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Maria Chavez owns a catering company that serves food and beverages at parties and business functions. Chavez's

business is seasonal, with a heavy schedule during the summer months and holidays and a lighter schedule at other times. One of the major events Chavez's customers request is a cocktail party. She offers a standard cocktail party and has estimated the cost per guest as follows:

 

   Food and beverages$17.00Labor (0.5 hour @ $9.80

/hr.)

 4.90Overhead (0.5 hour @ $18.58/hr.) 9.29Total cost per guest$31.19

 

The standard cocktail party lasts three hours and Chavez hires one worker for every six guests, so that works out to one-half hour of labor per guest. These workers are hired only as needed and are paid only for the hours they actually work.

When bidding on cocktail parties, Chavez adds a 13% markup to yield a price of about $35 per guest. She is confident about her estimates of the costs of food and beverages and labor but is not as comfortable with the estimate of overhead cost. The $18.58 overhead cost per labor-hour was determined by dividing total overhead expenses for the last 12 months by total labor-hours for the same period. Monthly data concerning overhead costs and labor-hours follow:

 

MonthLabor-Hours Overhead

ExpensesJanuary2,500  $45,000 February2,500   49,000 March2,700   50,000 April3,900   54,000 May4,200   57,000 June5,200   61,000 July6,200   64,000 August7,200   67,000 September6,700   65,000 October4,200   58,000 November3,800   54,000 December6,200   62,000 Total55,300  $686,000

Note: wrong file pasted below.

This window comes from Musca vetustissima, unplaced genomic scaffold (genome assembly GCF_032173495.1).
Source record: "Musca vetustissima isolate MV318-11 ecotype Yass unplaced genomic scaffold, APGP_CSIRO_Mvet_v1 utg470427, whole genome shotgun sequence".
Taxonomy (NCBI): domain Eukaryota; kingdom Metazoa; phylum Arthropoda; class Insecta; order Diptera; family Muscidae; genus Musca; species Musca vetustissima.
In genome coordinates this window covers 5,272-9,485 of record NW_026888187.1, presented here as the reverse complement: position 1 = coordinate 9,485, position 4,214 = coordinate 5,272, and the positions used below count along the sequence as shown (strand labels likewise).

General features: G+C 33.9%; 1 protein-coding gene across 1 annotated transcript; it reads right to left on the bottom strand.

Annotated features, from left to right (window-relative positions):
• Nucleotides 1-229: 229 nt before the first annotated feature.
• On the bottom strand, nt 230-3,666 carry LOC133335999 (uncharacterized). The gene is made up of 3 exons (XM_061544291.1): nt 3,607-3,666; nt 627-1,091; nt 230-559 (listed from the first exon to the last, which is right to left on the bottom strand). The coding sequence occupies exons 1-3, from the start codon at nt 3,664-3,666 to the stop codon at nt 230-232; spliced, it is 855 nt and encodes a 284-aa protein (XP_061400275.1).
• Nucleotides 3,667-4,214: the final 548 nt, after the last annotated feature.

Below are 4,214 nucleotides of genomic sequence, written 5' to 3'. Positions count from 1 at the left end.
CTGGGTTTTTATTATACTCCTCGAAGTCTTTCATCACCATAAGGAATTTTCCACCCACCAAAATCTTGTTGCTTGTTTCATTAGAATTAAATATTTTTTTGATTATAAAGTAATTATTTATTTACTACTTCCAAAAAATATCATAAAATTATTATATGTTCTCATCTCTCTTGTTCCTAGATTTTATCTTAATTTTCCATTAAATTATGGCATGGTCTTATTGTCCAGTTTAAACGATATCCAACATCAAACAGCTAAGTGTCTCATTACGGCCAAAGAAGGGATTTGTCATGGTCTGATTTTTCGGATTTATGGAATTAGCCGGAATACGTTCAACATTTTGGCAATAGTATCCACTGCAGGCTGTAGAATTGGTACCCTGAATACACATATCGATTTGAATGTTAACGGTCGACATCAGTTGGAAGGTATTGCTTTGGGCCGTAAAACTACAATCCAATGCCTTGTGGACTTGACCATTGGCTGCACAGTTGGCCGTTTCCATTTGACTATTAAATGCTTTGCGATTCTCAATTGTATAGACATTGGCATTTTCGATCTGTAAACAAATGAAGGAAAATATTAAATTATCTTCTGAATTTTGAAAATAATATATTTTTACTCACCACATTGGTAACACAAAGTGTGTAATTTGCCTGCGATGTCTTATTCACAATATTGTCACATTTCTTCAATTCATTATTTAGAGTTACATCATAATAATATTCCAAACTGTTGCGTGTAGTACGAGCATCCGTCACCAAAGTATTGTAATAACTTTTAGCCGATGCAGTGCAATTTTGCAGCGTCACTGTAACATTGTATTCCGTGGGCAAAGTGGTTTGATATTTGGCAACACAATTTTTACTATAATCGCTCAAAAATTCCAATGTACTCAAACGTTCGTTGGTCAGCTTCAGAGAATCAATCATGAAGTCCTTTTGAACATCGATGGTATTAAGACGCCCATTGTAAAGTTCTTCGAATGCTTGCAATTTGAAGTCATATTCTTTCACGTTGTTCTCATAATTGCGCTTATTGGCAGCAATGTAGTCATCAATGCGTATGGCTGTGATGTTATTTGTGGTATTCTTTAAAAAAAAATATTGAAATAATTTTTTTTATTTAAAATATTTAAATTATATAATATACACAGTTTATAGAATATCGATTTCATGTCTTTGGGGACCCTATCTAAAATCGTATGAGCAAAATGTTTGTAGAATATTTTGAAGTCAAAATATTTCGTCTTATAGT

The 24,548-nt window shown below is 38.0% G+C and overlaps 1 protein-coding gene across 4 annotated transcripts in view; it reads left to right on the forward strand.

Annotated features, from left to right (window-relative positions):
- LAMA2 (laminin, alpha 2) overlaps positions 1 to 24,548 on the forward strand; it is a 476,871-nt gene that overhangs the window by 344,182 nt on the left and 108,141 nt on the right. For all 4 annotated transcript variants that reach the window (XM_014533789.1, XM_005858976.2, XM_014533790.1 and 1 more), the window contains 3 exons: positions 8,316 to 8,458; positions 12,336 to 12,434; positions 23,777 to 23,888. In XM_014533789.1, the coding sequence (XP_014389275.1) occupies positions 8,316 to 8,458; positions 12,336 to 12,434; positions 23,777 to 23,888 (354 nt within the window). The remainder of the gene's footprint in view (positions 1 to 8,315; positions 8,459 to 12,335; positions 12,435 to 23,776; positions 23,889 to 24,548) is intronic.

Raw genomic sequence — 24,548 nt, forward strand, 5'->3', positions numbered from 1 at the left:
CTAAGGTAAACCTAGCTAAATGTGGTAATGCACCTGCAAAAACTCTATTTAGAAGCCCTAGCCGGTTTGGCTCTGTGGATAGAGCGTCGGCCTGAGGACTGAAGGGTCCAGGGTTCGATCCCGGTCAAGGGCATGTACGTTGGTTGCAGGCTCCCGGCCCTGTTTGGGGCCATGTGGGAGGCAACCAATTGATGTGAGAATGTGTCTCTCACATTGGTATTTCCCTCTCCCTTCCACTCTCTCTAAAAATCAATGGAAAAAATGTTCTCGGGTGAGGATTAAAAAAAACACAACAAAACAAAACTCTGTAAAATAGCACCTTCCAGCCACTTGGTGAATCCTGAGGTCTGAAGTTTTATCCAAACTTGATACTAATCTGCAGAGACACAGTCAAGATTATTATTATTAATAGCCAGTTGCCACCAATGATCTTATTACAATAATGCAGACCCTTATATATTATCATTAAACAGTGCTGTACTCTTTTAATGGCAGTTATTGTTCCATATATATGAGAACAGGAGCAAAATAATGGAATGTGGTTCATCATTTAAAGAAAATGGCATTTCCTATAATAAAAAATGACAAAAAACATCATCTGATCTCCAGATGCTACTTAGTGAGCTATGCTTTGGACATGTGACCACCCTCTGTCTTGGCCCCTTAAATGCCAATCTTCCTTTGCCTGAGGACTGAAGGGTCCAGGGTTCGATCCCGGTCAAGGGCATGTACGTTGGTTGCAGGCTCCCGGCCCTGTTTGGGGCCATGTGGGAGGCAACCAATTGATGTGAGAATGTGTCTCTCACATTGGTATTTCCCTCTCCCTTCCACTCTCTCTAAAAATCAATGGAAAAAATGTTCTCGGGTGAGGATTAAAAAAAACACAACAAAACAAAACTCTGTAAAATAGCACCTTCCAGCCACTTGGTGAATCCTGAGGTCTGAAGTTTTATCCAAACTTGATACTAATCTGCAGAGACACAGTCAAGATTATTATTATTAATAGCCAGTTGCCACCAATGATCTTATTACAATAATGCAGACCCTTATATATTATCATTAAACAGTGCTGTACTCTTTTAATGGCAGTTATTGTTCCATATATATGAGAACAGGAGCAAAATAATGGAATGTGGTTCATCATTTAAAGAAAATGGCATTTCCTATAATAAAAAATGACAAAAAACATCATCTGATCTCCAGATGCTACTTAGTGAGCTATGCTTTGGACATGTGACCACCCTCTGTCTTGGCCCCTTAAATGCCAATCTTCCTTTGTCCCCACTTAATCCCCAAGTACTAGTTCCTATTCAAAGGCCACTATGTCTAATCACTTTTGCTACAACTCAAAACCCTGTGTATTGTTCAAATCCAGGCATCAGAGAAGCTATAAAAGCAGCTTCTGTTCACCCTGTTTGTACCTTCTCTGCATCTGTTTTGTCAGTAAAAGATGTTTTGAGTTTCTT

Chavez has received a request to bid on a 175-guest fundraising cocktail party to be given next month by an important local charity. (The party would last the usual three hours.) She would like to win this contract because the guest list for this charity event includes many prominent individuals that she would like to secure as future clients. Maria is confident that these potential customers would be favorably impressed by her company's services at the charity event.

3. If Chavez charges her usual price of $35 per guest for the 175-guest cocktail party, how much contribution margin will she earn by serving this event? (Round your intermediate calculations and final answers to 2 decimal places.)

Top Answer

The contribution margin is determined by multiplying the total guest (175) and the usual... View the full answer

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